Buffalo’s Radiation Risks made the most of their couple years on this planet, moving from demo tape to Lumpy Records single to self-released album in the span of a couple years. Delays and hold-ups have become part of the record business landscape, so I’m not totally surprised that Welcome To Bad Boy City comes out some four years after the groups’ demise, and after spinning it, I can see why Swimming Faith insisted on getting it out to the public. This is some cool, frantic hardcore-punk! Their hardcore essentially pushes garage-punk to unhinged speeds, yet they manage to keep it tethered down – they allegedly toured the hell out of the years they were around, and these songs sound like they’re extremely well-rehearsed. I’m reminded of Brown Sugar (maybe they even share a member, who can say) in the way that the music tumbles forward without sacrificing creativity or weirdness. For example, someone in the band decided these songs needed the noodling of a clean guitar here and there and what do you know, it really works. Fans of The Rites, S.N.O.T. and even The Dwarves will dig in to this one immediately, a rowdy hardcore climax right through the cowboy-fied Dead Kennedys’ style of the final track, “Prescription Pest”.

R.M.F.C. Access 7″ (Anti Fade)
No, not R.F.T.C., this is Rock Music Fan Club, the bedroom punk project that comes from an Australian named Buz Clatworthy, whom I insist on believing was named that at birth. This is some “sounds too fast at 45 RPM but is actually to be played at 45 RPM” punk, and I’m still a little suspicious – are his drum rolls and guitar licks really that fast? Let’s assume that “Access” is a real song, because it’s a hot little number in the crowded field of weird-punk. The guitar whizzes out a confident little riff with aplomb, and the drums punch it into the floor, like The Embarrassment’s early stuff (but faster) or a more, umm, mature progression of the Coneheads sound. No keyboard bleeps or impossibly-nasal vocals, just some extremely cool guitar work and a song shaped out of it. “Air Conditioning” is allegedly a cover of The Lillettes, but seeing as I’m suspicious of everything else about this record, I wasn’t certain they were a real band until I took a look at Discogs and confirmed that such a band existed in Australia between 1979 and 1981. A shame they never made it to vinyl in their day, as “Air Conditioning” is a gratifying post-punk bop, going static-robot on the verse and strumming coolly on the chorus, or at least that’s how R.M.F.C. decided to spin it. In a scene of punks trying to out-weird each other, R.M.F.C. did the weirdest thing of all by offering up some damned understated brilliance on both sides of this single!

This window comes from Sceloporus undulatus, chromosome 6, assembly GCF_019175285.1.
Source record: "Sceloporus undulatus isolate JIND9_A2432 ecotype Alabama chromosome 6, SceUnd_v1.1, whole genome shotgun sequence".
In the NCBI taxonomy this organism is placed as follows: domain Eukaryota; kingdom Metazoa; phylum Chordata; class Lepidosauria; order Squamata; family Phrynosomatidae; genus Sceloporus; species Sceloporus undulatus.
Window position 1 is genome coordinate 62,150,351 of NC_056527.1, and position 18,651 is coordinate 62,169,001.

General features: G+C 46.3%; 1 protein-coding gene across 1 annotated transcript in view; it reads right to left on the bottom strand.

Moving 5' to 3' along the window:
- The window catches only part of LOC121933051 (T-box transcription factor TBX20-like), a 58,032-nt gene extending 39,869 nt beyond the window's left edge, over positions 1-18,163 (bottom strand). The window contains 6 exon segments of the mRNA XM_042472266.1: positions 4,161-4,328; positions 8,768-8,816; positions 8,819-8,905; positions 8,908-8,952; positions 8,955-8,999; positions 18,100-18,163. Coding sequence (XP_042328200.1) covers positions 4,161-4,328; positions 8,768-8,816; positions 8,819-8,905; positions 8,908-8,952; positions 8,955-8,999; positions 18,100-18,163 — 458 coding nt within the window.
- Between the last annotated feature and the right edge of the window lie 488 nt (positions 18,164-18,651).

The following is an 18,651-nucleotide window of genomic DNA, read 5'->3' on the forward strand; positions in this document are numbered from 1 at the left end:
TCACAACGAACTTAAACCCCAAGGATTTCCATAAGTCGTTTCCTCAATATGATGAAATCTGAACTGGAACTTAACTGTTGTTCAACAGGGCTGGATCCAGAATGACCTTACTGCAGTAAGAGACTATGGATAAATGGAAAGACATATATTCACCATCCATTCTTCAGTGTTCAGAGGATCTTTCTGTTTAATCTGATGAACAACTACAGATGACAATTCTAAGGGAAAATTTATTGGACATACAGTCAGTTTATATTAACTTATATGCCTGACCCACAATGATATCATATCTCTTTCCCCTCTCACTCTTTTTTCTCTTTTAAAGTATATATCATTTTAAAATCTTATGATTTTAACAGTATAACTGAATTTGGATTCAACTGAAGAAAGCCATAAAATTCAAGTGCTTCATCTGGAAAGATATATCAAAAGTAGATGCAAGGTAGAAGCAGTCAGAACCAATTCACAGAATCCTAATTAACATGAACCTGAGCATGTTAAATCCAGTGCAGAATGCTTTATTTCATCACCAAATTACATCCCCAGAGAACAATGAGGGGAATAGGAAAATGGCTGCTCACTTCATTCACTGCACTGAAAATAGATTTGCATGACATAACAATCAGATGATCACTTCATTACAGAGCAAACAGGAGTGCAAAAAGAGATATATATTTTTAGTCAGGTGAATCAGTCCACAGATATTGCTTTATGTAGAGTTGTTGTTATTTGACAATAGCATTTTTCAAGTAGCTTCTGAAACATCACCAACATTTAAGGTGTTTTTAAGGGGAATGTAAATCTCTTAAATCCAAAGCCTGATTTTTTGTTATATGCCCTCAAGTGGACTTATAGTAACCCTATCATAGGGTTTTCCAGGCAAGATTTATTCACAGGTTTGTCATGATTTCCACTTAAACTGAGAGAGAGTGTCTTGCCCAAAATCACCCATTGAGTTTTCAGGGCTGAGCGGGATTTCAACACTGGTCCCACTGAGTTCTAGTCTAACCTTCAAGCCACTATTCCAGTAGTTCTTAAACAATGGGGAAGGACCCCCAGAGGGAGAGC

Coby Sey Conduit LP (AD 93)
The cultural temperature of London has always been best assessed by the music coming out of it, at least for as long as I’ve been alive. Much like where I live, that city seems buzzing and teetering on the edge of revolt right now, as evidenced by the melancholic grey skies of Burial, the street-level psycho-drama of Blackhaine, the febrile tension of Moin and the dizzying spoken-word industrial of Coby Sey’s Conduit. Conduit is constantly on the move, shark-like I’d say, from staccato blasts of static interference to downtempo illbient (“Permeated Secrets” being a nice example of the latter). Sey raps, speaks, and intones spools of lyrics throughout, and while a comparison to Moor Mother isn’t entirely unwarranted, Sey’s personality is far more relaxed, casual and, well, British. He’s not speaking on generational trauma or alternate realities so much as the people he bumps shoulders with on the tube, paper cups of coffee on the bus, personal hopes and communal longings. It works well with the wide variety of rhythms and sonic approaches, touching on grime and footwork and noise without planting roots in any one territory. For example, “Night Ride” starts off like Rrose or something, stark industrial-techno that abruptly gives way to pitched vocal tracks you’d never hear on a Rrose track. Conduit isn’t an obvious fit for AD 93, or any other label at all really, simply because there isn’t much else out there right now that sounds like this.

Smelly Feet Smelly Neu Pollution LP (Minimum Table Stacks)
Minimum Table Stacks makes the admiral jump from a blog that champions old neglected weirdo lo-fi music to a record label that releases the very same! Their inaugural release is this discography of sorts from Auckland’s Smelly Feet, the solo project of one Brent Hayward. If you’re not familiar, please google his band Shoes This High and listen to their sole EP (dare-I-say a top ten post-punk single), and once you’ve experienced that thrill, we can talk about his acoustic solo project that followed it, Smelly Feet. Bold name for a project, but according to the loving liner notes from Stuart Page and The Dead C’s Bruce Russell, Hayward walked his own freaky walk in an era where punk existed far outside the mainstream. Smelly Neu Pollution collects the two Smelly Feet seven-inch EPs along with some cassette tracks – all the Smelly Feet any reasonable person could require – and it’s a fun and rambunctious display of his personality. Some songs are silly, others are remarkably vulnerable and forthright, but they all come from Hayward’s effusive heart and his beat-up acoustic guitar, a true free-thinking oddball who followed his nose and no one else’s. For fans of tweaky Kiwi post-punk, The Fall, Beyond The Implode, and so on…

Sumerlands Dreamkiller LP (Relapse)